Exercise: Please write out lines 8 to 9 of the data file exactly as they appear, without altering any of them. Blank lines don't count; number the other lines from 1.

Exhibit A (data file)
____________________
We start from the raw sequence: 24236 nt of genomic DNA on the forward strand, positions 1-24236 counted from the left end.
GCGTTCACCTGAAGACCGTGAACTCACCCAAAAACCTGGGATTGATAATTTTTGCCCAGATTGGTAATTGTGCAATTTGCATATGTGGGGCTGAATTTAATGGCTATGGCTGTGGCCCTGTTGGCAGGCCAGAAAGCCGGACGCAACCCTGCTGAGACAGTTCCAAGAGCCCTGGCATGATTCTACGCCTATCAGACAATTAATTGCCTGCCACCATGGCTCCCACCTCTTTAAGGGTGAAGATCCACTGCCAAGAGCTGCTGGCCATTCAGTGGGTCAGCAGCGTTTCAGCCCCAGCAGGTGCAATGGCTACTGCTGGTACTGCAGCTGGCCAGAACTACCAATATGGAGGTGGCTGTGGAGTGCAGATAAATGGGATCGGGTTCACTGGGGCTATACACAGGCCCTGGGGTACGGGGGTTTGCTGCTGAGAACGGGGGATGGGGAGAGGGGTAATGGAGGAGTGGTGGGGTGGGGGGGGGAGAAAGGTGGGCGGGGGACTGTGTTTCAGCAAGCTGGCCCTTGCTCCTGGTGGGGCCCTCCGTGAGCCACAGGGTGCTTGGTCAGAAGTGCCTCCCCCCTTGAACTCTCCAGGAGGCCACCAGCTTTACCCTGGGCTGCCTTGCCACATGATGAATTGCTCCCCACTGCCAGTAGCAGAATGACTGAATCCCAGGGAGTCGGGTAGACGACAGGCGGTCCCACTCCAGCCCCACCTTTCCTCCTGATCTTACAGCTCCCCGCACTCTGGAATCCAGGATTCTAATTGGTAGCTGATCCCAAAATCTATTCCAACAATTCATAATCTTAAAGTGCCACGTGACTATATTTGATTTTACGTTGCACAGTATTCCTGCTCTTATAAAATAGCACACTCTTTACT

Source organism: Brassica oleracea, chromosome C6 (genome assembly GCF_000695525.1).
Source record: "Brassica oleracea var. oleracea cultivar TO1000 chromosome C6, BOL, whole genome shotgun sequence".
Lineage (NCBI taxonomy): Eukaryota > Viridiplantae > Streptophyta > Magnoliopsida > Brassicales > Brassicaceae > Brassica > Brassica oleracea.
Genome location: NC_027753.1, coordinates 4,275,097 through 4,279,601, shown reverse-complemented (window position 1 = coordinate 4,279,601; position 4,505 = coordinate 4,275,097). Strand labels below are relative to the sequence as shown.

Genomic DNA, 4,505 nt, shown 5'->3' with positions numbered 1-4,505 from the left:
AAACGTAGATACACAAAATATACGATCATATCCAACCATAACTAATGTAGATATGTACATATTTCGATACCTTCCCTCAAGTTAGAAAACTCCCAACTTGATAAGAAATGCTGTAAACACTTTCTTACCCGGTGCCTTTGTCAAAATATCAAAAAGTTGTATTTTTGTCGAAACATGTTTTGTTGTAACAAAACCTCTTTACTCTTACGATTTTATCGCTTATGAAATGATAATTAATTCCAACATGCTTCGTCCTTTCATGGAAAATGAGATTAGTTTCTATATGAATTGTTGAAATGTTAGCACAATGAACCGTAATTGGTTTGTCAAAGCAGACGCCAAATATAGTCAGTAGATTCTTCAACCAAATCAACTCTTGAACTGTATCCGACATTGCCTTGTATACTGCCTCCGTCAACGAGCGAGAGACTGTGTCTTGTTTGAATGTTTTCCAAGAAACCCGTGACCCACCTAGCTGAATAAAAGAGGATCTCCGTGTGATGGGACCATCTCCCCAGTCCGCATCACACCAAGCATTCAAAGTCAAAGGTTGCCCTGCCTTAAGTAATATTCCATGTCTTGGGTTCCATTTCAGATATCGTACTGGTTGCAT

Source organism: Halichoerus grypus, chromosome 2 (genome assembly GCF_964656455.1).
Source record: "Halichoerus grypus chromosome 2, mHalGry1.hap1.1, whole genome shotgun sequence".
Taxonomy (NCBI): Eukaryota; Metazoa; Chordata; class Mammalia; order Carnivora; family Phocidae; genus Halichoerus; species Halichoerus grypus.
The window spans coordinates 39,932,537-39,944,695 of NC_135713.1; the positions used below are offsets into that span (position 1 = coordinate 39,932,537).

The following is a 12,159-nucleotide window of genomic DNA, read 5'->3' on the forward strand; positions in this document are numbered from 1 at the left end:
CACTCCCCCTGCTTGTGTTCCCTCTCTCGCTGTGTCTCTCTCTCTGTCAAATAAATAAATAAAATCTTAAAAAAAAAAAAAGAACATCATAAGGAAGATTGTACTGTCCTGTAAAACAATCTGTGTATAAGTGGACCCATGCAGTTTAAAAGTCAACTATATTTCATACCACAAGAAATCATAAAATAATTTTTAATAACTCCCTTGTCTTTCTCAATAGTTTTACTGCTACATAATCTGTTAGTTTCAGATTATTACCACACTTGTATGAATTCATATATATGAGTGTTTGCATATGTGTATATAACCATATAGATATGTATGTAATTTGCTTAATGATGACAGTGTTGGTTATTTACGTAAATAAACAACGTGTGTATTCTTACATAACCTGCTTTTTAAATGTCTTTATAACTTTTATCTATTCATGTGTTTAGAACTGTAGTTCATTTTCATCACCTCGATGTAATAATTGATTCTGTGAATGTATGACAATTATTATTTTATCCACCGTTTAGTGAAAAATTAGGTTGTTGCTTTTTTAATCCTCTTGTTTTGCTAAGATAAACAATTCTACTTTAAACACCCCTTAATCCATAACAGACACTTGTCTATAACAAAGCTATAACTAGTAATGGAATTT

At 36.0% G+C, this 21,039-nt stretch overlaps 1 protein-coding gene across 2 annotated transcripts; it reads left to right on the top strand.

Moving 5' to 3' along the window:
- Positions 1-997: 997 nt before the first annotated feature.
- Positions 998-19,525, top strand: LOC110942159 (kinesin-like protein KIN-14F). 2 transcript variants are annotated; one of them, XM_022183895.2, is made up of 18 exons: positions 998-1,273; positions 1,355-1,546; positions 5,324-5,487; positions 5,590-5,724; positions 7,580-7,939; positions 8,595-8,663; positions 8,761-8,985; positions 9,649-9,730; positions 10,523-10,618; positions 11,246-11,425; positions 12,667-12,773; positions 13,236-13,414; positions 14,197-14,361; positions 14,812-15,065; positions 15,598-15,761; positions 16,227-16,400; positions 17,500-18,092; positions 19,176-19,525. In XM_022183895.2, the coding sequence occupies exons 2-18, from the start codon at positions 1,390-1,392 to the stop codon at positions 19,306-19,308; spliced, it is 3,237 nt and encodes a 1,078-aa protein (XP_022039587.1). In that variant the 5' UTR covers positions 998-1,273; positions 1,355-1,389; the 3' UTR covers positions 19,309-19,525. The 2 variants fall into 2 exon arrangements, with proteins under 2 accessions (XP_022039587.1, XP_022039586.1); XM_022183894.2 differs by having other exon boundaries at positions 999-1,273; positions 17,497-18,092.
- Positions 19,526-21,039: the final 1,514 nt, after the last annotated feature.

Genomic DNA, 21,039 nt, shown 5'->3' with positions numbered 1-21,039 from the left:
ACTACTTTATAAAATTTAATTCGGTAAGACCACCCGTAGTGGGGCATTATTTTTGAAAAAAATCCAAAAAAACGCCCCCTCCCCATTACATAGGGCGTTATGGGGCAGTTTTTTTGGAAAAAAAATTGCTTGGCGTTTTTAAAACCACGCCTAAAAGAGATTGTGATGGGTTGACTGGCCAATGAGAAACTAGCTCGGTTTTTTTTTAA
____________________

AAACGTAGATACACAAAATATACGATCATATCCAACCATAACTAATGTAGATATGTACATATTTCGATACCTTCCCTCAAGTTAGAAAACTCCCAACTTGATAAGAAATGCTGTAAACACTTTCTTACCCGGTGCCTTTGTCAAAATATCAAAAAGTTGTATTTTTGTCGAAACATGTTTTGTTGTAACAAAACCTCTTTACTCTTACGATTTTATCGCTTATGAAATGATAATTAATTCCAACATGCTTCGTCCTTTCATGGAAAATGAGATTAGTTTCTATATGAATTGTTGAAATGTTAGCACAATGAACCGTAATTGGTTTGTCAAAGCAGACGCCAAATATAGTCAGTAGATTCTTCAACCAAATCAACTCTTGAACTGTATCCGACATTGCCTTGTATACTGCCTCCGTCAACGAGCGAGAGACTGTGTCTTGTTTGAATGTTTTCCAAGAAACCCGTGACCCACCTAGCTGAATAAAAGAGGATCTCCGTGTGATGGGACCATCTCCCCAGTCCGCATCACACCAAGCATTCAAAGTCAAAGGTTGCCCTGCCTTAAGTAATATTCCATGTCTTGGGTTCCATTTCAGATATCGTACTGGTTGCAT

Source organism: Halichoerus grypus, chromosome 2 (genome assembly GCF_964656455.1).